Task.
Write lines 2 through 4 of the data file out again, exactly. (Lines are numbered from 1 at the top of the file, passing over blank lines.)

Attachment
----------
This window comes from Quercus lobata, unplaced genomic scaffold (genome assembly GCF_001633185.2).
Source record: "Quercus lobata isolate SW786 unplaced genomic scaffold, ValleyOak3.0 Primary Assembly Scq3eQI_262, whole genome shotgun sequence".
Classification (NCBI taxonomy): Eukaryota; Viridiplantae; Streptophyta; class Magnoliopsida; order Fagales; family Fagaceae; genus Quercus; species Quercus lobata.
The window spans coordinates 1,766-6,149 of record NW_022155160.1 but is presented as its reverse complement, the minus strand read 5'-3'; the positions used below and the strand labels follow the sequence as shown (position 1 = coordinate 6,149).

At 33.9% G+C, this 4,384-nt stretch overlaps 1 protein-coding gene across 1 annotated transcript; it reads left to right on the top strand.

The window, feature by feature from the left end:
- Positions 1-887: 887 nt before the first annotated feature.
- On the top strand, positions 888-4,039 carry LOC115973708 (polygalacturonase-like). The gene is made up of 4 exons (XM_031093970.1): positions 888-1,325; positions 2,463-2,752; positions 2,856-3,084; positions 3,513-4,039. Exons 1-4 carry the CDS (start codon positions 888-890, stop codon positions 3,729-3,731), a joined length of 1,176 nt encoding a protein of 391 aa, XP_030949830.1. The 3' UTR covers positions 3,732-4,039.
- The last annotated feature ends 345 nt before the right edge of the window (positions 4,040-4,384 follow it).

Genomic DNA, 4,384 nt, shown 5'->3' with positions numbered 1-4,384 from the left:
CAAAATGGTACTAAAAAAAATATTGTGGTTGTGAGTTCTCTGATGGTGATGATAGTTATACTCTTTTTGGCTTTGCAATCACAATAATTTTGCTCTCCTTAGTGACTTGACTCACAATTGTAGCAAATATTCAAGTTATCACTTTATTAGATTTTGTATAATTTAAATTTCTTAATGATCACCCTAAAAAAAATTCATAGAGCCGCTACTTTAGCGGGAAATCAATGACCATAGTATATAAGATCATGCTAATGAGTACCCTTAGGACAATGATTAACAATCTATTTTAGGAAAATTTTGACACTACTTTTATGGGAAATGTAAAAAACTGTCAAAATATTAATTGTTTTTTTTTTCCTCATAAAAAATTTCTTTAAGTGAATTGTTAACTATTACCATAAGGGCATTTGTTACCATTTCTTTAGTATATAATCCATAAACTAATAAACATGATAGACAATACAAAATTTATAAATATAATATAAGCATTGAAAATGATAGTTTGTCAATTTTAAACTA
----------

Source record: "Quercus lobata isolate SW786 unplaced genomic scaffold, ValleyOak3.0 Primary Assembly Scq3eQI_262, whole genome shotgun sequence".
Classification (NCBI taxonomy): Eukaryota; Viridiplantae; Streptophyta; class Magnoliopsida; order Fagales; family Fagaceae; genus Quercus; species Quercus lobata.
The window spans coordinates 1,766-6,149 of record NW_022155160.1 but is presented as its reverse complement, the minus strand read 5'-3'; the positions used below and the strand labels follow the sequence as shown (position 1 = coordinate 6,149).